All of us that are loyal social media users have obviously come across at least one happy fathers day meme over the past few days. A Happy fathers day meme is not always a joke, it sometimes focuses on things our dads have difficulty doing, like using smart phones, browsing the internet etc and sometimes the funny acts that our fathers do mistakenly. All these situations tend to be a little amusing for us all; a happy fathers day meme is mostly made with an incentive to be funny or may be annoying. It’s all fun and jokes but let’s look at our fathers roles a little more seriously.
Did you know that babies with more involved fathers are more likely to be emotionally secure, confident in new situations, and eager to explore their surroundings? As they grow, they are more sociable. Toddlers with involved fathers are better problem-solvers and have higher IQs by age 3. They are more ready to start school and can deal with the stress of being away from home all day better than children with less involved fathers. Just think any happy fathers day meme ever told you that!
Daily activities matter
A study by Brigham Young University researchers finds that involvement in everyday activities, such as eating dinner together, watching TV, playing in the yard, and playing video games are even more important to share with Dad than big outings or trips, although those contribute to children’s development as well. Fathers and youths in the study experienced more satisfaction and cohesion in their family when fathers were involved in everyday core activities.
“Although participation in balance family leisure activities is important and needed, it was fathers’ involvement in the everyday, home-based, common family leisure activities that held more weight than the large, extravagant, out-of-the-ordinary types of activities when examining family functioning,” the authors said.
Fathers have a different approach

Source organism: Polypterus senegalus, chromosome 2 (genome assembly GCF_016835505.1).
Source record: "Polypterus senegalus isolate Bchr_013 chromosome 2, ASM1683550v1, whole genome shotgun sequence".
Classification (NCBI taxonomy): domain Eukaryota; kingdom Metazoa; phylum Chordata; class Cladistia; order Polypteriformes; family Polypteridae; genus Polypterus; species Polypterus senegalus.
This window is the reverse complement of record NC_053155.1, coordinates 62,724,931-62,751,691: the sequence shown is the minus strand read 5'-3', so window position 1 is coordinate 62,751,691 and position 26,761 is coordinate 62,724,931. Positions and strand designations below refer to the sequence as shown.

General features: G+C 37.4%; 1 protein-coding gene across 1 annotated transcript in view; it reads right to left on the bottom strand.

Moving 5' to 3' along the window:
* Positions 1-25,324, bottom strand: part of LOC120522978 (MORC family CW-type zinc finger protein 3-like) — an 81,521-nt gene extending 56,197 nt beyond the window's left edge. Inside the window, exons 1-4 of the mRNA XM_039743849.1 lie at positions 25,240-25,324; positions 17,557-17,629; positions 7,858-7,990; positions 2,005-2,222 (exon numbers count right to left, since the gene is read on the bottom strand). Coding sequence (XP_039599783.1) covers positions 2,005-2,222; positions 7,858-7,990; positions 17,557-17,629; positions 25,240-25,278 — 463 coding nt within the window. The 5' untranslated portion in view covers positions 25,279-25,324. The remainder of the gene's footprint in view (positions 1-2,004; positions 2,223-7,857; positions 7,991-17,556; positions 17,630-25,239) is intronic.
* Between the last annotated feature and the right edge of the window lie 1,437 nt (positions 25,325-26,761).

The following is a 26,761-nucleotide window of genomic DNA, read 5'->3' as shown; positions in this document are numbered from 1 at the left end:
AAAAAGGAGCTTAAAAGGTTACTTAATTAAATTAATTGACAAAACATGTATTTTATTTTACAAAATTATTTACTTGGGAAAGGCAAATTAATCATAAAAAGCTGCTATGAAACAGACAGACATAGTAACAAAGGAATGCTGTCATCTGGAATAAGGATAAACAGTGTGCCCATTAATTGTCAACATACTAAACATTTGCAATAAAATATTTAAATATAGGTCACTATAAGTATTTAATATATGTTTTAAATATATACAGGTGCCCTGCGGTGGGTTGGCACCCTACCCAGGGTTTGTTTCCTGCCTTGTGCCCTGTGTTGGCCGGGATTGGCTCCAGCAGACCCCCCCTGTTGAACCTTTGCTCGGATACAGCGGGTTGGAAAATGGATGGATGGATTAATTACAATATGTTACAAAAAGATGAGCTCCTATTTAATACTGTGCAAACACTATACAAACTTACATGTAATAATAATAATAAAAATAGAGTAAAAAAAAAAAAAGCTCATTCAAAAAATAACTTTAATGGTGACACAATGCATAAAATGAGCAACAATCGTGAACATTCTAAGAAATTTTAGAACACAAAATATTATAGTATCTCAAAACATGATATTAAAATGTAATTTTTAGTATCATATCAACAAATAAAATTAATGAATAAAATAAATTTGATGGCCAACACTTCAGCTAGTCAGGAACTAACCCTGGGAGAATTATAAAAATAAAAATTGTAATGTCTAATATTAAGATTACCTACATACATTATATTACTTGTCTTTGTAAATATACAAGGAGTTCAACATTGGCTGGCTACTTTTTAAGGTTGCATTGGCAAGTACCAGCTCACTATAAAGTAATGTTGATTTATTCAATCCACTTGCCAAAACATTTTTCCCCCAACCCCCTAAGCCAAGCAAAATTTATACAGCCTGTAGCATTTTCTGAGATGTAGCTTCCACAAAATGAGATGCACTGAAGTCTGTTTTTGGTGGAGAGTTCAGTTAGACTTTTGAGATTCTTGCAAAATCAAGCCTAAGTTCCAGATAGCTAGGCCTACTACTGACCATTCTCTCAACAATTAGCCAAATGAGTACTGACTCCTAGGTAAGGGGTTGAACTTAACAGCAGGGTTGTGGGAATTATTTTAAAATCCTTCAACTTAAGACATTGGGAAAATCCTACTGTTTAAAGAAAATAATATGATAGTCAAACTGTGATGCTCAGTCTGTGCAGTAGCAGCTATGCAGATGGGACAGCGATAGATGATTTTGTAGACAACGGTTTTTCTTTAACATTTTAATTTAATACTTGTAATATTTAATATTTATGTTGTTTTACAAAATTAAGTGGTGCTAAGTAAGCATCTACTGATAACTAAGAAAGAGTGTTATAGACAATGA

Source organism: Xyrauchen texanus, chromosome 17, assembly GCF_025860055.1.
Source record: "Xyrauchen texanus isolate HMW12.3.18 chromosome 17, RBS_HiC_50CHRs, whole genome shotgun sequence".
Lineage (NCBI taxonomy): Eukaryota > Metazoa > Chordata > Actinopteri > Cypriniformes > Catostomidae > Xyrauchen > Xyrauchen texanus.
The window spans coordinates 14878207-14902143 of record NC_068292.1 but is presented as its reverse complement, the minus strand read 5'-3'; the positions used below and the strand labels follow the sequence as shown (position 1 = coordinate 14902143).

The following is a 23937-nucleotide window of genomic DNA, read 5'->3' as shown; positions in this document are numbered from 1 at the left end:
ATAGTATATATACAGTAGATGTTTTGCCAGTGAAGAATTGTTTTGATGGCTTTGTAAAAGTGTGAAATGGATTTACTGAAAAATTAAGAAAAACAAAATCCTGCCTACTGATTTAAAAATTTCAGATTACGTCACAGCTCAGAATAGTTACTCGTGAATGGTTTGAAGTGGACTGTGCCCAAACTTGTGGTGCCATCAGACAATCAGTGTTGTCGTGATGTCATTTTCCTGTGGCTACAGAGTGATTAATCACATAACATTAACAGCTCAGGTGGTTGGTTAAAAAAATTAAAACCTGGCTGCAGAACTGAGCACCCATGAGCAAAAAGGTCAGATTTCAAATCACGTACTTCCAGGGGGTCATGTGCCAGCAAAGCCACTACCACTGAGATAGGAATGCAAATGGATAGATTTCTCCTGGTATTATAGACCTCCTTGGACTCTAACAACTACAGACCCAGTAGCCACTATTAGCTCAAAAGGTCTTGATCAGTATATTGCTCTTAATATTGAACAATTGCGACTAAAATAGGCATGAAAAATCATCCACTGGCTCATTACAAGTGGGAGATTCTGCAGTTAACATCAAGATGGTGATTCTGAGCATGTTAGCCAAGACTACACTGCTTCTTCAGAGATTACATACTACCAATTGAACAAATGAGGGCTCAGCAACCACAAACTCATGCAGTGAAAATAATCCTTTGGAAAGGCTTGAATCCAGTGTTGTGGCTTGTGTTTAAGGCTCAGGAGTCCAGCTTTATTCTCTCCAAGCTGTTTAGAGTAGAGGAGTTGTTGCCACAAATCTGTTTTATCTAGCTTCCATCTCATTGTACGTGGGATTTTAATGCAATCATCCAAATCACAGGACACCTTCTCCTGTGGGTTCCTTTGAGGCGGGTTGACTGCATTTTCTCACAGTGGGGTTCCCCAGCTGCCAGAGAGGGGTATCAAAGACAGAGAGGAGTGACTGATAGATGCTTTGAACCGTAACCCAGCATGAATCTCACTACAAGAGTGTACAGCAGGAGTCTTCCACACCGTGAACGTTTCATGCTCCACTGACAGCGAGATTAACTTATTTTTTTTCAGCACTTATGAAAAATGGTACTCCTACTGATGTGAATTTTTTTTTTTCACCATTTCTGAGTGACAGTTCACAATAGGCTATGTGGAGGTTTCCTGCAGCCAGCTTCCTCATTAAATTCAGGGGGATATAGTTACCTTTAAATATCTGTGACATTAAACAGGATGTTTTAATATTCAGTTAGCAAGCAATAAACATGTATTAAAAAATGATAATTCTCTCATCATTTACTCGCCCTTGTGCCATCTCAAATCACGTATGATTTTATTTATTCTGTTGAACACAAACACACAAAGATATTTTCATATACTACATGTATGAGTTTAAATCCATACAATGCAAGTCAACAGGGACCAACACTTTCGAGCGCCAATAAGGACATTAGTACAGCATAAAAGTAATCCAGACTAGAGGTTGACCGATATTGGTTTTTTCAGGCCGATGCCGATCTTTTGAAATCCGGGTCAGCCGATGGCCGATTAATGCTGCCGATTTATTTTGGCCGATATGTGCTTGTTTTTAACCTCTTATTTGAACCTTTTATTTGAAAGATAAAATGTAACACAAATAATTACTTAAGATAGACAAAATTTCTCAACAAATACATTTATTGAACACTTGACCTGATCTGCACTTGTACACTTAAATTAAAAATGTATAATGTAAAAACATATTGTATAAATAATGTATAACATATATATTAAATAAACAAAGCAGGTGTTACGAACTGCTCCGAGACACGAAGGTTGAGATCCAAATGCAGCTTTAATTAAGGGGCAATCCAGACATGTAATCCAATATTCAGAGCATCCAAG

But how does a father’s influence differ from a mother’s? Isn’t one good parent enough? Fathers and mothers have unique and complementary roles in the home. Fathers encourage competition, independence, and achievement. Mothers encourage equity, security, and collaboration. What roles do your parents play? Think about it.
Fathers are physically active with children. They are more involved it activities that are unpredictable, arousing and exciting. Mothers, on the other hand, are “more modulated and less arousing” in their play. Children require both, for complete development and sociability.
Fathers encourage impulsive decisions
Where mothers tend to worry about their children’s safety and well-being, fathers encourage their children to take risks. Fathers tend to stand behind their children so the children face their social environment, whereas mothers tend to position themselves in front of their children, seeking to establish visual contact with the children.
Perhaps it’s their size, strength, or inclination to protect, but fathers appear to be better at keeping predators and bad influences from harming their children. Paternal absence has been cited by multiple scholars as the single greatest risk factor in teen pregnancy for girls. When fathers are more involved, they can better monitor what’s going on in their children’s lives, including interaction with peers and adults.
Although mothers discipline more often, fathers discipline with a firmer hand. Fathers tend to be more willing than mothers to confront their children and enforce discipline, leaving their children with the impression that they in fact have more authority. Mothers, on the other hand, try to reason with their children and rely on kids’ emotional attachment to them to influence their behavior. Although Mom and Dad may not seem to be on the same page, this diverse approach can be very effective in disciplining children.
The good news about being a dad is that you don’t have to be spectacular at it to make a major positive contribution to your child’s life. W. Bradford Wilcox looked at data on delinquency, pregnancy, and depression in adolescents and compared the statistics with how the teens rated their fathers or if they lived with a single mother. He found that outcomes for teens in single-mother homes were about the same as those living with both a mother and a poor-quality father; teens had higher levels of delinquency, pregnancy, and depression. But teens living with their mother and father, with whom they had an average-quality relationship, experienced much lower negative outcomes. Teens who had a high-quality relationship with their father had even lower rates. Wilcox concludes that “great, and even good-enough dads appear to make a real difference in their children’s lives.”